In the old days, if you opened a file that contained macros, a warning message popped up on the screen. Here is the message from Excel 2003, giving me the option to Enable Macros or Disable Macros.
Of course, you only saw that warning if you had your security level set to Medium, which allowed you to choose whether or not to run macros.
Security Bar in Excel 2007
Things changed in Excel 2007, and there was a security bar, instead of a popup warning. This caused problems, because many people didn’t notice the bar, and complained that their files were broken, because the macros didn’t run.
When you clicked the Options button in the security bar, another message box appeared, where you could enable macros.
It took two clicks to get started in a file with macros, but things worked, once you were familiar with the new security bar.
Security Bar in Excel 2010
Things changed again in Excel 2010, with different wording in the security bar. In this version it warns that macros have been disabled, and there is a button – “Enable Content”. That made it easier to get to work – there’s one click instead of two.
It took me a while to notice (okay, two years, but who’s counting?), but there is another change in the security settings.
When you click that button to enable the content, your file becomes a Trusted Document.
- You won’t see that security warning again, unless you move the file, or rename it.
- The file will open with macros enabled, even if you change your macro settings to “Disable all macros without notification”.
Turning Off Trusted Documents
Occasionally, I’ll put files in a Trusted Location, so they’ll open with macros enabled, and no security warning. There’s a list in the Trust Center, where you can see the existing locations, and add or remove locations.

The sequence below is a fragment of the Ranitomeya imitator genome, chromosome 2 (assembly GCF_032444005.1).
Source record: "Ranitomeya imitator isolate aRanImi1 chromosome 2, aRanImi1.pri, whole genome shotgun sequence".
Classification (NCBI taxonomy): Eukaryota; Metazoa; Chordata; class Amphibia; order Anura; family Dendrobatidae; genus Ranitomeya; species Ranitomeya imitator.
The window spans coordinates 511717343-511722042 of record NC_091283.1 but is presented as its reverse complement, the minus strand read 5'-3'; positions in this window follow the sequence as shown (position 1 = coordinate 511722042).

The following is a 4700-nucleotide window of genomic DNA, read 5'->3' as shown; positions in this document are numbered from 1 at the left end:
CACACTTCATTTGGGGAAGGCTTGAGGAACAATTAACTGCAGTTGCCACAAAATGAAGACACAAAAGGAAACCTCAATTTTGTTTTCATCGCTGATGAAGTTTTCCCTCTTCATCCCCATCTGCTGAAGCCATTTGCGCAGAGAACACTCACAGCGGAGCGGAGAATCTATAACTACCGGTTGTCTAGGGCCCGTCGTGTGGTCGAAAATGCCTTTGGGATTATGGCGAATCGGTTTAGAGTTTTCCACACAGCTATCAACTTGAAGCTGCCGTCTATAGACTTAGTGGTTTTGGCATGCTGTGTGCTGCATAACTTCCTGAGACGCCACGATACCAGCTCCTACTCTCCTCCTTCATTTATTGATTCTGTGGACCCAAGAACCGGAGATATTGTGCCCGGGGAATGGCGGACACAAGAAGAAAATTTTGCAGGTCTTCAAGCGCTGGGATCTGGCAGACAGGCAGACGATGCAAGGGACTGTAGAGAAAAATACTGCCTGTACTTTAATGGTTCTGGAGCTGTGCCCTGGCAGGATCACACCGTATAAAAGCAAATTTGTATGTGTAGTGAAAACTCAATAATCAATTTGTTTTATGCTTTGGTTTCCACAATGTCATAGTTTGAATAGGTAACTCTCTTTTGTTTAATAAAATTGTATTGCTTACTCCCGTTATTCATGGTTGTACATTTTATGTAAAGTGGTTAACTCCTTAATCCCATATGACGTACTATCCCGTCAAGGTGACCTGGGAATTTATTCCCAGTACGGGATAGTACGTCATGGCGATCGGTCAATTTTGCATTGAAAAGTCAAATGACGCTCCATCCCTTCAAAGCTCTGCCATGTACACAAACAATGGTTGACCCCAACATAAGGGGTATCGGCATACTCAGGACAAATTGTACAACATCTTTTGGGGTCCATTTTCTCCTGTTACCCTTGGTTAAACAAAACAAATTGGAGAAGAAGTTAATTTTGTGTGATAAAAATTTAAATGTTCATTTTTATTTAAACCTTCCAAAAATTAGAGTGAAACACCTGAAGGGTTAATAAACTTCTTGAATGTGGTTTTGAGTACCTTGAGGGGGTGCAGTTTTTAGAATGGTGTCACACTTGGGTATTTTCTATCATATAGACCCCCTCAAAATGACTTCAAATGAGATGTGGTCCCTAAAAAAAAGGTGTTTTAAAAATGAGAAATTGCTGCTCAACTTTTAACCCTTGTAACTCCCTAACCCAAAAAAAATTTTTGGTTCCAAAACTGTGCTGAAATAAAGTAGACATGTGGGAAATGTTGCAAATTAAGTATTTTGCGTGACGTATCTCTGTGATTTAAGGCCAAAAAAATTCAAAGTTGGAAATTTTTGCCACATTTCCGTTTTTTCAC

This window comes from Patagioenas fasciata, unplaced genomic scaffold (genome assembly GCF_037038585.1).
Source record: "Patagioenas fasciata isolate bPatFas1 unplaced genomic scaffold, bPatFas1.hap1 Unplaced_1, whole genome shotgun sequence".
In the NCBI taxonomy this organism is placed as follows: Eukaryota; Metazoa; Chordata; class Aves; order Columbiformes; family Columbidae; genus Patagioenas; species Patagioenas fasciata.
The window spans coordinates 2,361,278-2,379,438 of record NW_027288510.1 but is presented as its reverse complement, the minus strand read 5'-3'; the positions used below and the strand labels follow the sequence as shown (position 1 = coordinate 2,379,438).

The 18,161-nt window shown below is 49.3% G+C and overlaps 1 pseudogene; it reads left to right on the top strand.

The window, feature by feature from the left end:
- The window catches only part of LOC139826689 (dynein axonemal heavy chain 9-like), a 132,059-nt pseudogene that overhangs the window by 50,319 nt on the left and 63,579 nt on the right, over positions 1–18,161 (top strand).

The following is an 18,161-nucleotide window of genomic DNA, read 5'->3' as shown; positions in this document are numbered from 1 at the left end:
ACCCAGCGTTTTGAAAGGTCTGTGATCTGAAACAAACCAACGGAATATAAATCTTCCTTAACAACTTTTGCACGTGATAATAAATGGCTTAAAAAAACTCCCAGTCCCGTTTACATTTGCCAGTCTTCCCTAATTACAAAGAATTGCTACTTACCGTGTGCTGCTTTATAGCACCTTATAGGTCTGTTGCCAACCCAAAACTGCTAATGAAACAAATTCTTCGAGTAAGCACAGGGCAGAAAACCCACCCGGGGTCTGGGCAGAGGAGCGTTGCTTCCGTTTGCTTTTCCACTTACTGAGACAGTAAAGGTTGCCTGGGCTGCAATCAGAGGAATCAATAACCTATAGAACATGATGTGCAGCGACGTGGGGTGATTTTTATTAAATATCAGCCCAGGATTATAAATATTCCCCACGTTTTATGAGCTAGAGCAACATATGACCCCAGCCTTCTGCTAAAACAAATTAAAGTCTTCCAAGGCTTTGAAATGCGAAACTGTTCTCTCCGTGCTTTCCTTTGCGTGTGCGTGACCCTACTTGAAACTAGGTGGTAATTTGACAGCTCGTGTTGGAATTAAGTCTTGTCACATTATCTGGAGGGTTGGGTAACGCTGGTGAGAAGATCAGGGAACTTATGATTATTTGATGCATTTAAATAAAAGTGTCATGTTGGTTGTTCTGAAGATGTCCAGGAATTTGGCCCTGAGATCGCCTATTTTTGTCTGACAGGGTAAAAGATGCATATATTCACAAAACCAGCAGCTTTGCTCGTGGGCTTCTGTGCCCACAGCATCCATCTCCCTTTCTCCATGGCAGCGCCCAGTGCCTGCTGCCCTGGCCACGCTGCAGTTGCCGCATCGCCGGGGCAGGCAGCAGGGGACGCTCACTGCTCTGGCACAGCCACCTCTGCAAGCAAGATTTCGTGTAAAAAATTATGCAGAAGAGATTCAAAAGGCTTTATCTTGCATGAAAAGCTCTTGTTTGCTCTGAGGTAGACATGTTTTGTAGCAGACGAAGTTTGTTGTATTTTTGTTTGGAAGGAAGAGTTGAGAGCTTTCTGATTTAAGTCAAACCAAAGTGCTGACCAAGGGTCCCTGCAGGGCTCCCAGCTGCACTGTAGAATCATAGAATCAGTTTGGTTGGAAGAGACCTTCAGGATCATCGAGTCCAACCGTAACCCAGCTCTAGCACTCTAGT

I looked for a similar list of Trusted Documents, but there isn’t one in the Trust Center. Apparently it’s stored in the registry, and I don’t want to poke around in there, unless it’s an emergency.
Unfortunately, with Trusted Documents, it’s all or nothing. In the screen shot below, you can see the Trust Center settings for Trusted Documents – no list, just a couple of check boxes and a button.
- If you don’t want a specific file to become trusted automatically, you’ll have to disable the Trusted Documents feature, so nothing is trusted automatically.
- You can’t remove a specific file from the Trusted Documents list, you’ll have to clear all the Trusted Documents from the list.
Since it’s all or nothing for Trusted Documents, I’ve decided to go with nothing. If I can’t manage the list, I’d rather not have a list.
- I added a check mark to “Disable Trusted Documents”, and clicked the button to clear all the Trusted Documents.
- If I want a file to open with no security warnings, I’ll put it in a Trusted Locations folder.
Am I the last person to notice this “feature” of Trusted Documents? Do you use them, or have them disabled?